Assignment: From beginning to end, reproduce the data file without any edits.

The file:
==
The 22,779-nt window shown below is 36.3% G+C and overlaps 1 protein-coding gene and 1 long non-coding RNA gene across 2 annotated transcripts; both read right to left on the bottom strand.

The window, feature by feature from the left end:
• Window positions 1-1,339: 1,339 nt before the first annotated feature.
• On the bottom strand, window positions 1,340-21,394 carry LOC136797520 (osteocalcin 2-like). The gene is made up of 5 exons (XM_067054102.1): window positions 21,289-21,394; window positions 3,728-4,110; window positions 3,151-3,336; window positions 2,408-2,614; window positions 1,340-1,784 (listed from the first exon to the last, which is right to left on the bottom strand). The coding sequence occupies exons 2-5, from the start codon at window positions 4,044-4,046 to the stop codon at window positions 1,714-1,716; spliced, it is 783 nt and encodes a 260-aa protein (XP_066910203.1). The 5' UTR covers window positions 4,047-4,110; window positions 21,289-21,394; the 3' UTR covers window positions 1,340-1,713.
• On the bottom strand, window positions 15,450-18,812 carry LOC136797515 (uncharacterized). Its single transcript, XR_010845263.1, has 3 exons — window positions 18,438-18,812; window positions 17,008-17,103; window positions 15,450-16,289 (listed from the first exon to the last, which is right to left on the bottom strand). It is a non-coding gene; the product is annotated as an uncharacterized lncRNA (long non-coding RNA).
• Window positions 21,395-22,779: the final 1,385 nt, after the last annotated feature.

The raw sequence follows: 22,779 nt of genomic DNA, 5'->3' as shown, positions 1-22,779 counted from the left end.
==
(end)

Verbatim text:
The 22,779-nt window shown below is 36.3% G+C and overlaps 1 protein-coding gene and 1 long non-coding RNA gene across 2 annotated transcripts; both read right to left on the bottom strand.

The window, feature by feature from the left end:
• Window positions 1-1,339: 1,339 nt before the first annotated feature.
• On the bottom strand, window positions 1,340-21,394 carry LOC136797520 (osteocalcin 2-like). The gene is made up of 5 exons (XM_067054102.1): window positions 21,289-21,394; window positions 3,728-4,110; window positions 3,151-3,336; window positions 2,408-2,614; window positions 1,340-1,784 (listed from the first exon to the last, which is right to left on the bottom strand). The coding sequence occupies exons 2-5, from the start codon at window positions 4,044-4,046 to the stop codon at window positions 1,714-1,716; spliced, it is 783 nt and encodes a 260-aa protein (XP_066910203.1). The 5' UTR covers window positions 4,047-4,110; window positions 21,289-21,394; the 3' UTR covers window positions 1,340-1,713.
• On the bottom strand, window positions 15,450-18,812 carry LOC136797515 (uncharacterized). Its single transcript, XR_010845263.1, has 3 exons — window positions 18,438-18,812; window positions 17,008-17,103; window positions 15,450-16,289 (listed from the first exon to the last, which is right to left on the bottom strand). It is a non-coding gene; the product is annotated as an uncharacterized lncRNA (long non-coding RNA).
• Window positions 21,395-22,779: the final 1,385 nt, after the last annotated feature.

The raw sequence follows: 22,779 nt of genomic DNA, 5'->3' as shown, positions 1-22,779 counted from the left end.